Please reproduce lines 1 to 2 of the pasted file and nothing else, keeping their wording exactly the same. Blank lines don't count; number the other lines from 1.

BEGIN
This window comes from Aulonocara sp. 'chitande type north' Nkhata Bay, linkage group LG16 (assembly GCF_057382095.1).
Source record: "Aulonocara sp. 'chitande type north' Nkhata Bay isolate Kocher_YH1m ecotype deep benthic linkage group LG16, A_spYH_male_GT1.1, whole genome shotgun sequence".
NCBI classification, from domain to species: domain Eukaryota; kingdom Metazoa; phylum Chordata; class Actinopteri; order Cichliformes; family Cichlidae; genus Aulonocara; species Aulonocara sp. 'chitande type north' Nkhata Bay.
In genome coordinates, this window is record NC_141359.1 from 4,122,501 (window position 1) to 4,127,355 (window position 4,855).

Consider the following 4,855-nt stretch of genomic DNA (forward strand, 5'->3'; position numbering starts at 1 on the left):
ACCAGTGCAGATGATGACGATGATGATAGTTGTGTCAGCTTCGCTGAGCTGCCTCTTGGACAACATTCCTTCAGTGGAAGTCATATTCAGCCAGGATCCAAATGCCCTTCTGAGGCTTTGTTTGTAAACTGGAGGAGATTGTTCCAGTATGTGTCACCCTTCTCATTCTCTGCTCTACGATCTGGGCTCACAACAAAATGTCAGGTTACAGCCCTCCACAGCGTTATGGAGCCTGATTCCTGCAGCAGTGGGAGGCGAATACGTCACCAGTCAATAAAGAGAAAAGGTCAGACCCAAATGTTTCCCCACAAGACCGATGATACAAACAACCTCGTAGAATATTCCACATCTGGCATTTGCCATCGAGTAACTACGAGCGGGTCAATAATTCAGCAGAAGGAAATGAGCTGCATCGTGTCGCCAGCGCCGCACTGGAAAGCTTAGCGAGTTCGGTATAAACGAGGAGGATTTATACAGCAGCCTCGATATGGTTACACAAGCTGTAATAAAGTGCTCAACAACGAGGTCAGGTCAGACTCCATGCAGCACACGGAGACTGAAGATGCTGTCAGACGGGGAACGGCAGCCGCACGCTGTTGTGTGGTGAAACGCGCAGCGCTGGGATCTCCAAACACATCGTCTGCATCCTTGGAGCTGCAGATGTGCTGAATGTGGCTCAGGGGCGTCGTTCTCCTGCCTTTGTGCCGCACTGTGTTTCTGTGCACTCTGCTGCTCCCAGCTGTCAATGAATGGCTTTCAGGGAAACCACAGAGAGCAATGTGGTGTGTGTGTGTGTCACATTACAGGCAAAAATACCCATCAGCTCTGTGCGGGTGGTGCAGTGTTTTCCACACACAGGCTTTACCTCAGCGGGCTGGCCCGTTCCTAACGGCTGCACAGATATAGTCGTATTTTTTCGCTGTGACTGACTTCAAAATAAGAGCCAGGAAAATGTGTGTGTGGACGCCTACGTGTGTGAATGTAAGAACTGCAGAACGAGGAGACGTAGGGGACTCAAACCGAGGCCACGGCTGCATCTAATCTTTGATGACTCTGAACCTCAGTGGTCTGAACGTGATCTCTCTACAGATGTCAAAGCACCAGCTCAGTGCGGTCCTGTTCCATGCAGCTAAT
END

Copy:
This window comes from Aulonocara sp. 'chitande type north' Nkhata Bay, linkage group LG16 (assembly GCF_057382095.1).
Source record: "Aulonocara sp. 'chitande type north' Nkhata Bay isolate Kocher_YH1m ecotype deep benthic linkage group LG16, A_spYH_male_GT1.1, whole genome shotgun sequence".